Featured Artistic magic and musical beauty

Artistic magic and musical beauty

In a brace of three French chanson, bass-baritone Musa Ngqungwana – this year’s Standard Bank Young Artist Award winner for Music – proved his mettle as a recitalist of merit. Communicating the essence of each song with unrestrained emotion, Ngqungwana’s close identification with the artistic idiom underpinned his ability to transfer the soul of each chanson with untrammelled abandon.

Ngqungwana impressed in the opening Chanson Romanesque, delighting in Ravel’s Spanish-inflected writing. With Ngqungwana’s blistering attack and animated interpretation of Chanson á boire drawing rapturous applause, ethereally floated head tones were then replicated to perfection in the Chanson épique.

Ably assisted by pianist Laurent Philippe, Ngqungwana’s recital delivered moments of heady artistic magic and instances of incredible musical beauty. In moments of exquisite musicianship, Ngqungwana and Philippe performed in perfect accord – it was the epitome of a collaborative performance. Their rendition of In Dreams, from Ralph Vaughan Williams’ Songs of Travel, provided a glimpse into this rare artistic union where sudden harmonic shifts received meaningful tonal colouring, and decrescendos were tapered with perfect unison and ensemble cohesion.

Also, from the same song cycle, Bright is the Ring of Words and Youth and Love provided memorable instances of artistic empathy, especially apparent in emotionally charged moments, and tonal shading of chromatically inspired scoring.With his rich, sonorous voice and compelling stage presence, Ngqungwana held the audience in the palm of his hand. From The Vagabond’s first phrase Ngqungwana impressed with artistically constructed phrases, meaningful delineation of climactic points, even tone production across crescendo passages, and nuanced text painting.

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Musa Ngqungwana, at the Kwazulu-Natal Philharmonic Orchestra’s Gala Concert. Photo: CuePix/Harold Gess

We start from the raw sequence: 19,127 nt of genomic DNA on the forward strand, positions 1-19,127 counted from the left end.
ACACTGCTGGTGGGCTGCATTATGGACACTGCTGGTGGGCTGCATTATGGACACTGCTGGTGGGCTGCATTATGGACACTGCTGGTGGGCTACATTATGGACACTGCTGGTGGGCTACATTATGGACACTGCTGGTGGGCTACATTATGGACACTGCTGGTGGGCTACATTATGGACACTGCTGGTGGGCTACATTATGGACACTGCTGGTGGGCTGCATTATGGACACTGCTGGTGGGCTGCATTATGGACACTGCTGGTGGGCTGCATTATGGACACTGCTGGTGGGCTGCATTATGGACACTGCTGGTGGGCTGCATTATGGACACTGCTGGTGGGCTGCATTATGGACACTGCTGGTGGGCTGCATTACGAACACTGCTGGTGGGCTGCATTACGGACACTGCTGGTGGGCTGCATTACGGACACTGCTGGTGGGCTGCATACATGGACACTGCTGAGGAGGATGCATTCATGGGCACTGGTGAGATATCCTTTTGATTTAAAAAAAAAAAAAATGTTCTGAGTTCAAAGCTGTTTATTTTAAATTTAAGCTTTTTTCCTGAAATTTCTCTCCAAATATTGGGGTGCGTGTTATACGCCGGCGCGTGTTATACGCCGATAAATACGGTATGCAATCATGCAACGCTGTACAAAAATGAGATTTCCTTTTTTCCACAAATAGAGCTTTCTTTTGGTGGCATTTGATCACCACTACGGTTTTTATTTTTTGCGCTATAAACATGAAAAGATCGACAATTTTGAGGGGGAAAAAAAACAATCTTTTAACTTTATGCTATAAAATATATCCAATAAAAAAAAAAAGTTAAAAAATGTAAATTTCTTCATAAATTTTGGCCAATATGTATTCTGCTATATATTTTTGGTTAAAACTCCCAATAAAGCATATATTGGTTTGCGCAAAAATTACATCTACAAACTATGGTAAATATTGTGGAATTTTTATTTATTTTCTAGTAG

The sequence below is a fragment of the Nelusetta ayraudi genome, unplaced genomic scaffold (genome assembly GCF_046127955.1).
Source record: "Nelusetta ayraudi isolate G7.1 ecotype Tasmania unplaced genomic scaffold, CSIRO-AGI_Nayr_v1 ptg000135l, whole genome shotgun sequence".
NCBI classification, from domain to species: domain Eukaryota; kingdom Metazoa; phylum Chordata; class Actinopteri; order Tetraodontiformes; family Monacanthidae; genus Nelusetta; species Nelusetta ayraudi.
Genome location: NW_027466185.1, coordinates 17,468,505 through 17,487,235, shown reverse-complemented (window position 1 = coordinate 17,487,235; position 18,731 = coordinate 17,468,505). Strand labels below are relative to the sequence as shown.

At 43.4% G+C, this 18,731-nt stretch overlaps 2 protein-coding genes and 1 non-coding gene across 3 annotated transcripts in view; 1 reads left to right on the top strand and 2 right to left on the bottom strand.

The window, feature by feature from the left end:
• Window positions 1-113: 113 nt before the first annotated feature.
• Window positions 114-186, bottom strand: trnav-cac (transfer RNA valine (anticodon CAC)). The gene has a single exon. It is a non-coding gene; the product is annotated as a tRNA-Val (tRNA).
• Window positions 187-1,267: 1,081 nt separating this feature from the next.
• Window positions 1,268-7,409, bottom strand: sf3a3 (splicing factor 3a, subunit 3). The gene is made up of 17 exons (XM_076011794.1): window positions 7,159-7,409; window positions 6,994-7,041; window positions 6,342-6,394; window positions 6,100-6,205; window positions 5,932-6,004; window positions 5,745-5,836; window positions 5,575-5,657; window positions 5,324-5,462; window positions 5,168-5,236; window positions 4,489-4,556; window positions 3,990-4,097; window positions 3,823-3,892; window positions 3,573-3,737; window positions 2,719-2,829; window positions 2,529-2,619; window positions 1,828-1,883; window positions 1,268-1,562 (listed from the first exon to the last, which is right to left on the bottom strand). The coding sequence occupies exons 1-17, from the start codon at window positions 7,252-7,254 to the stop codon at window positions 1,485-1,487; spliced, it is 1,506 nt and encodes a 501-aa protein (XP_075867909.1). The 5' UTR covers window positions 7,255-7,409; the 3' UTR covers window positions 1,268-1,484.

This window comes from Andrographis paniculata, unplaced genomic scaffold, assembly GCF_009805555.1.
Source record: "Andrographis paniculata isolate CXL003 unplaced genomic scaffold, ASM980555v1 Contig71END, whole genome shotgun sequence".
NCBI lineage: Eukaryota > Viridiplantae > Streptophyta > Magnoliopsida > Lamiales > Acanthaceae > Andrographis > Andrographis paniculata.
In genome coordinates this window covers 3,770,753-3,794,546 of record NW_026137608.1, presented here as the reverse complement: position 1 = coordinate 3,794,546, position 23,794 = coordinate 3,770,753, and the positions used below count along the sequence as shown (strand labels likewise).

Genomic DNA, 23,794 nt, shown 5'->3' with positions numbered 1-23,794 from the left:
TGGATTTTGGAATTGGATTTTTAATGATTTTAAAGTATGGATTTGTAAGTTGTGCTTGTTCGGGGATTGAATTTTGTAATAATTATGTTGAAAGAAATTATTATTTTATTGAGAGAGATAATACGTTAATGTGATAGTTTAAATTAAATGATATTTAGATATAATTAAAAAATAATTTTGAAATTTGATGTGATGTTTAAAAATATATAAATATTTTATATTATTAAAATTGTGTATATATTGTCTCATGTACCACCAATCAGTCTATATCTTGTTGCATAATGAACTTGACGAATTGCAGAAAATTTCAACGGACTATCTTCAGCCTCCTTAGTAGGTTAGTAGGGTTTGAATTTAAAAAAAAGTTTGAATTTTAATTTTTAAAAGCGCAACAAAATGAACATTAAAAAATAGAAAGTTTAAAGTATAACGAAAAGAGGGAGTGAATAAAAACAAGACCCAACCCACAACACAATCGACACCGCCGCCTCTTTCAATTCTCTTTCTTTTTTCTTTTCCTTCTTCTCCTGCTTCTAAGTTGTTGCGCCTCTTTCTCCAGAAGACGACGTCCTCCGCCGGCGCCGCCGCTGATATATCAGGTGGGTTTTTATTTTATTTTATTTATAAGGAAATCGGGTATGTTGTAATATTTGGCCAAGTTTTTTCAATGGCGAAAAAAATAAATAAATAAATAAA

Noticeable in the German lieder was Ngqungwana’s ability to transcend shifting emotional states with ease and conviction (Denne es gehet dem Menschen) and aptitude for penetrating the text and score through imaginative application of sonic colour (O Tod, wie bitter bist du). Philippe’s accompaniments infiltrated the core of each score, adding understanding to the text and lending emotional support to each expressive moment.

From the rippling arpeggios in Let Beauty Awake to filigree passage work in Brahms’s Denne s gehet dem Menschen, Philippe demonstrated complete confidence and assured musicianship. Here is a pianist and collaborative musician from the top drawer who is able to conjure innervoice transparency within translucent homophonic textures, and demonstrate consummate artistry through coaxing a vast array of dynamic colours from within each accompaniment’s rich tapestry. The creation of these colours while playing a piano with limited sonic capabilities – thin bass lacking in real resonance and harsh-toned treble – is due to his remarkable skill. How much more wonderful would it have been to have heard him accompanying on a decent concert grand piano?

It is mindboggling that Festival management can place at the disposal of an international artist an instrument that is well past its prime and in dire need of restringing and overhauling with a new set of hammers. Sadly, this has been an ongoing problem with Festival management immune to comments from professional artists. Maestro Philippe, thank you for weaving such magic from a substandard piano.

By Jeffery Brukman
Cue specialist writer

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